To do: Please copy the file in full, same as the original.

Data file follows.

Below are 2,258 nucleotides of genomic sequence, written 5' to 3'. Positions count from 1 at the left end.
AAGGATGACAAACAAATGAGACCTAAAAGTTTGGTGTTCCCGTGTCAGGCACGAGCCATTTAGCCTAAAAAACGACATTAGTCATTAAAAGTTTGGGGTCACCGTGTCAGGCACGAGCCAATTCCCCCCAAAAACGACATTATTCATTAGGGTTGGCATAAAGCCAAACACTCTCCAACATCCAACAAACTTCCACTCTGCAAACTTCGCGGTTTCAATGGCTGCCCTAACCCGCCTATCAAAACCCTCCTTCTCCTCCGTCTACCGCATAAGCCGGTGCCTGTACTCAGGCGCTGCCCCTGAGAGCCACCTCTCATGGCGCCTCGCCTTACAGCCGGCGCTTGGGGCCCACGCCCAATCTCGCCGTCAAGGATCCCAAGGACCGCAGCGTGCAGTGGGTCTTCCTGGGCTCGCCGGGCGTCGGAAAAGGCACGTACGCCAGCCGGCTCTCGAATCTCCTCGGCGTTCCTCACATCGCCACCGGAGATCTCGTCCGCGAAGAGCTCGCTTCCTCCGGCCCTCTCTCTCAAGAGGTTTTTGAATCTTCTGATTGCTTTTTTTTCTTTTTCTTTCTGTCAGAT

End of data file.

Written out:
Below are 2,258 nucleotides of genomic sequence, written 5' to 3'. Positions count from 1 at the left end.
AAGGATGACAAACAAATGAGACCTAAAAGTTTGGTGTTCCCGTGTCAGGCACGAGCCATTTAGCCTAAAAAACGACATTAGTCATTAAAAGTTTGGGGTCACCGTGTCAGGCACGAGCCAATTCCCCCCAAAAACGACATTATTCATTAGGGTTGGCATAAAGCCAAACACTCTCCAACATCCAACAAACTTCCACTCTGCAAACTTCGCGGTTTCAATGGCTGCCCTAACCCGCCTATCAAAACCCTCCTTCTCCTCCGTCTACCGCATAAGCCGGTGCCTGTACTCAGGCGCTGCCCCTGAGAGCCACCTCTCATGGCGCCTCGCCTTACAGCCGGCGCTTGGGGCCCACGCCCAATCTCGCCGTCAAGGATCCCAAGGACCGCAGCGTGCAGTGGGTCTTCCTGGGCTCGCCGGGCGTCGGAAAAGGCACGTACGCCAGCCGGCTCTCGAATCTCCTCGGCGTTCCTCACATCGCCACCGGAGATCTCGTCCGCGAAGAGCTCGCTTCCTCCGGCCCTCTCTCTCAAGAGGTTTTTGAATCTTCTGATTGCTTTTTTTTCTTTTTCTTTCTGTCAGAT